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The author of this announcement certainly
had not achieved a victory over the English


AMONGST the green, hills of Dolbyshire,
stands the village of Ashridge; and, not far
from it, a goodly and substantial farm-house
called Ash-Lum. Ashridge is named,
obviously enough, from standing on a ridge, and
from being sprinkled with a number of ash-
treesalmost the only trees which, till the
modern spirit of planting had found its way
into the county, were to be met with over
miles of the higher regions of that beautiful
and unique district. In this farm-house has
lived for generations a family of Quakers, of the
name of Arrowman. From father to son, the
lands have descended as uninterruptedly as if
they were their own; although, in fact, they
were only rented of the great nobleman, the
Duke of Anyshire. Lying at some distance
from the Duke's splendid abode, and having
no particular attractions to draw the attention
of people in general thither, the place
seemed to have altogether escaped the notice
of the proprietor. Possibly, this might be
owing in a great measure to the punctuality
with which the Arrowmans had always
reimbursed the Duke; for the rent had been as
regularly paid to the day, as if the retention of
the farm depended expressly on punctuality.
Be this as it may, neither proprietor nor even
steward had ever been seen on the place
during the last century. The farm, which, in
the time of the grandfather of the present
Mr. Arrowman, had been a wild tract of high,
cold, and naked land, scattered with furze-
bushes, and in many places overgrown with
heather, was now (though to an eye accustomed
to the rich lowlands of England still
naked) green and mostly cultivated. Rounded
hills stretched on all sides, bare of trees,
divided into large fields by walls of the
limestone of the district. Here and there, a circular
pool, called a mere, which served for the cattle,
was visible. It was fed with rain; for on
these hills, except where some boisterous little
rivulet hurries along, there is no other water;
the whole district consisting of solid black
limestone, or still harder trap.

Green as the hills were, they had yet a chill
and northern aspect, and, till quite late in the
spring, the cold was sharp and searching to a
visitor from a more southern or more sheltered
part of the country. The farmers and their
men, as you saw them looking over their stone
walls, had a complexion almost purple, from
the keen quality of the atmosphere. But
amid this nakedness and chillness of scene,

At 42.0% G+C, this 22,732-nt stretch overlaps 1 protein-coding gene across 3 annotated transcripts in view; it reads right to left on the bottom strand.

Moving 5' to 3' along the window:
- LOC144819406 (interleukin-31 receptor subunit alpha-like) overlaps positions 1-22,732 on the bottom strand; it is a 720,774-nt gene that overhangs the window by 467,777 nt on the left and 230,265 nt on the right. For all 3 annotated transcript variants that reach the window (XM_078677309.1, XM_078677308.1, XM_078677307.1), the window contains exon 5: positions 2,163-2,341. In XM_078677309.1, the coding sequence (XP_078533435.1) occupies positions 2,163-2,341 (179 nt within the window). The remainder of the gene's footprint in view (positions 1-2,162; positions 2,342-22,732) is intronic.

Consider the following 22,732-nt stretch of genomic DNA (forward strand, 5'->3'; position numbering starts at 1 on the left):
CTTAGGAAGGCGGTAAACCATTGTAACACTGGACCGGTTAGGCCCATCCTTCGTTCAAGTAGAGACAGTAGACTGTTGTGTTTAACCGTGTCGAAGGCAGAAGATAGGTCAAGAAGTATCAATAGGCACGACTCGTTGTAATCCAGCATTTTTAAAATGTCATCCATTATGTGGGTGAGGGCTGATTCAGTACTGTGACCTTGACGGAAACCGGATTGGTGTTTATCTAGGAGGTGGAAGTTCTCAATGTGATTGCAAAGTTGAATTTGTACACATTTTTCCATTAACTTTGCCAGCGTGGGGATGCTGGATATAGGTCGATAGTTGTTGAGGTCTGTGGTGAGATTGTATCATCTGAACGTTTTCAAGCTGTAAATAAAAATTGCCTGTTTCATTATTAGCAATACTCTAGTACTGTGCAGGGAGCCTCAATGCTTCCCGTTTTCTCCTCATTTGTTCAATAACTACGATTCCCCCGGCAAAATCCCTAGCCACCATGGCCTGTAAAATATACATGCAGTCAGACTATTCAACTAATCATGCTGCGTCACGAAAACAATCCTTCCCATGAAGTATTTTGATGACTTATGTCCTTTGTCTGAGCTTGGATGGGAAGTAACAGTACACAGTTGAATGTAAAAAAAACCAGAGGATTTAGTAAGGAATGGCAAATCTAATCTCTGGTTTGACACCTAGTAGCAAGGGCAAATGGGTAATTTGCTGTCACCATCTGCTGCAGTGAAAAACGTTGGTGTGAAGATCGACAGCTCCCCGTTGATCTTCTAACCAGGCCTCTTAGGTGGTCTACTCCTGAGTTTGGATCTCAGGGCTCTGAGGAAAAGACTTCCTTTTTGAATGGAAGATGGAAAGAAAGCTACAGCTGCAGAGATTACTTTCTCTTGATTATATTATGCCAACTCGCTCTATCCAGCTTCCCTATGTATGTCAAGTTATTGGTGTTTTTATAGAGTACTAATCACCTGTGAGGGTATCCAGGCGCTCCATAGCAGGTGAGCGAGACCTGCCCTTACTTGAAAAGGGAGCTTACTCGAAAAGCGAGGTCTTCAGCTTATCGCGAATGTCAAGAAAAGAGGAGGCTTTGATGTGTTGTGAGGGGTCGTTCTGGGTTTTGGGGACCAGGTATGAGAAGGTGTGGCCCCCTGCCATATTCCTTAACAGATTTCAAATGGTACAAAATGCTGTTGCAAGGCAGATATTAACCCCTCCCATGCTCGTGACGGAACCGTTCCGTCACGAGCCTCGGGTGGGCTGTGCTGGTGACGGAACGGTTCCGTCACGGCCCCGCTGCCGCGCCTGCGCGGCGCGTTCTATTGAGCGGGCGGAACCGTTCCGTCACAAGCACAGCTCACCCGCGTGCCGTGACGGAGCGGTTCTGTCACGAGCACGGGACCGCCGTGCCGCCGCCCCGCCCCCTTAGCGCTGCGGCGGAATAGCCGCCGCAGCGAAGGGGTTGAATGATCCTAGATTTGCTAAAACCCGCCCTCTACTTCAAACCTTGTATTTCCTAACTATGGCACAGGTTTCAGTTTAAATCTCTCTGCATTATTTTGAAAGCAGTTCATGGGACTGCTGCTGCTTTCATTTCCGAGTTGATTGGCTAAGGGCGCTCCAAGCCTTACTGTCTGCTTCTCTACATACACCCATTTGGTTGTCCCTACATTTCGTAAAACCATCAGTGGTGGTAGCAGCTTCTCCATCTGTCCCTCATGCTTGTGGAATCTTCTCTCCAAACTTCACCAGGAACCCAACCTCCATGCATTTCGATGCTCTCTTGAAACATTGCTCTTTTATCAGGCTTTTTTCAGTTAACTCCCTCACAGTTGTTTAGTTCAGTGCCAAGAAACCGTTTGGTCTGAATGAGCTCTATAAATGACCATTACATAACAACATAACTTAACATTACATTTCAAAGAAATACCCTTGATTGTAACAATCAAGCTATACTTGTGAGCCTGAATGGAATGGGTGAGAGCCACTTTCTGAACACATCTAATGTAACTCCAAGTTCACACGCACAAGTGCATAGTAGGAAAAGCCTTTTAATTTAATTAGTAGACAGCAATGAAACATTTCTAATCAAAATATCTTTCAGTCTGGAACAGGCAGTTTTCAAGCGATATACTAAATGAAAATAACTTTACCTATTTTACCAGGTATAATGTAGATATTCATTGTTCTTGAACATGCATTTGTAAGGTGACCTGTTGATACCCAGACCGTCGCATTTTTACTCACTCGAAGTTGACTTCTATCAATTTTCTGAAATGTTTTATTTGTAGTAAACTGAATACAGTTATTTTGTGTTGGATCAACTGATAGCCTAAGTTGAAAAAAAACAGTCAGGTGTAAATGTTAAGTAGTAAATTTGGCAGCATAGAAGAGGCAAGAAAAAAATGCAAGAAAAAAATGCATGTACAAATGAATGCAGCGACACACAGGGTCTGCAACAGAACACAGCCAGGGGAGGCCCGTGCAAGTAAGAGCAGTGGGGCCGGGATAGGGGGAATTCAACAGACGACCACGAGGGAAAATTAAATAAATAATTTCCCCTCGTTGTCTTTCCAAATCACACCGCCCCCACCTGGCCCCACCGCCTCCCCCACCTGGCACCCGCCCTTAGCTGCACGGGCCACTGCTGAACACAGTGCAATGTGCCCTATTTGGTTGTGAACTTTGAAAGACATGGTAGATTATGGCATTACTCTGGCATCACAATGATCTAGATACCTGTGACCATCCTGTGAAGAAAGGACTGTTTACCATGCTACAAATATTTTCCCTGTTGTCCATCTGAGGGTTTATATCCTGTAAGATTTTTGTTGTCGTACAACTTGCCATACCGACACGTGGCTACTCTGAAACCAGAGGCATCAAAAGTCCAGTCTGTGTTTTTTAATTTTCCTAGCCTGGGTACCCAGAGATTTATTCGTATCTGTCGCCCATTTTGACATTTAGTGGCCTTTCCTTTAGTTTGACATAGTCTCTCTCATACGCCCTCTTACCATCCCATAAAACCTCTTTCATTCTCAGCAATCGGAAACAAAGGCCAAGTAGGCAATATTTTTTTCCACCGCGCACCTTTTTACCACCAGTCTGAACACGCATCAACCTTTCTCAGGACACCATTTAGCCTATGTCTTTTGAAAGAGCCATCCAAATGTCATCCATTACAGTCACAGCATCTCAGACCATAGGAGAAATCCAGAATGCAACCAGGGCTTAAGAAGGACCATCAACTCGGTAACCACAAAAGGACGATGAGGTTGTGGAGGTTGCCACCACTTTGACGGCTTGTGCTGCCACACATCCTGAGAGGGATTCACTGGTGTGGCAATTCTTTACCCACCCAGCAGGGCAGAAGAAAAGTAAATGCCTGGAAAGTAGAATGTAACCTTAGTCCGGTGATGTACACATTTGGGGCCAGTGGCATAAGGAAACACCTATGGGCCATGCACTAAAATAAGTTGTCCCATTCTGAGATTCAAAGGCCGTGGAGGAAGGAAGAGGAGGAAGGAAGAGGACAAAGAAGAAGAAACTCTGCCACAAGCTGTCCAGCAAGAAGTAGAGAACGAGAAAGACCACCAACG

there were now evidences of no insignificant
wealth on the spot. Fine herds of cattle and
flocks of sheep were scattered over these highland
pastures. Every wall was maintained in
the completest condition, though built only of
loose stones. The gates were all in the nicest
order; and, in the midst of the verdant solitude,
stood the farm-house, with its outbuildings, all
erected of solid grey stone, and roofed with
grey flagstones. A few large ash-trees gave
their shade to the immediate neighbourhood
of the house, and presented a striking contrast
to the utter absence of woods everywhere
else. A good gardenalso enclosed with a
solid stone walladjoined the dwelling,
with a numerous collection of beehives, and
a good stock of all sorts of culinary

In summer, when the sun was shining
warmly on the place, it was not destitute of a
certain homely beauty. The fruit-trees on
the walls, and those in the garden (now
in full leaf) gave a clothed aspect to the
abode; and the bees threw a cheerful note
into the deep solitude, by their active
humming. The fields around, at this season,
also, had assumed a peculiar beauty. They
were actually golden with flowers, with which
the short but tender grass was thickly strewn.
Even a stranger, at such a time, might find a
charm in this secluded place. The flowers
waving in myriads, and in richest colours, in
the breeze; the air and sky clear and blue;
and the larks in hundreds, high over-head,
making the whole region glad with their
joyous minstrelsy.

For those who delight in more bold and
picturesque features of nature, there ran within
half-a-mile of the house, a wild dell, with
high enclosing rocks, and rapid clear trout
stream, beautiful enough to charm the warmest
lover of the romantic.

The Arrowmans, however, were not amongst
the poetical and picturesque-loving class.
They were simple and pious disciples of
George Fox, who had acquired a strong
attachment to their dwelling-place by long
habit, and the memory of many happy quiet
days there. The old farmer was now become
somewhat infirm. Rheumatism, in consequence
of exposure to the driving cold rains
of this elevated region, had to a degree
crippled him. He could get aboutwith the aid
of his two stout sticksin his farm; but he
could no longer mount his horse; and his two
sons, now in the prime of youth, relieved him
from the necessity of going to market. His
longest travels now were to the meetings
of his religious society, which he could by
no means consent to forego, and which he
accomplished in his ample forest-cart, driven
by his wife.

Mrs. Arrowman, a genuine specimen of
the country Quakeress of the last
generation, visited markets, meetings, and other
places, just as ever. Time had covered
her once fair face with a fine network of
wrinkles, such as may be seen in a portrait of
one of Denner's old men or women, but had
not abated one iota of her spirit or physical
energy. Quiet she was, but active and
persevering. Mounted on a pillion, on a
stout chestnut-coloured horse, behind an old

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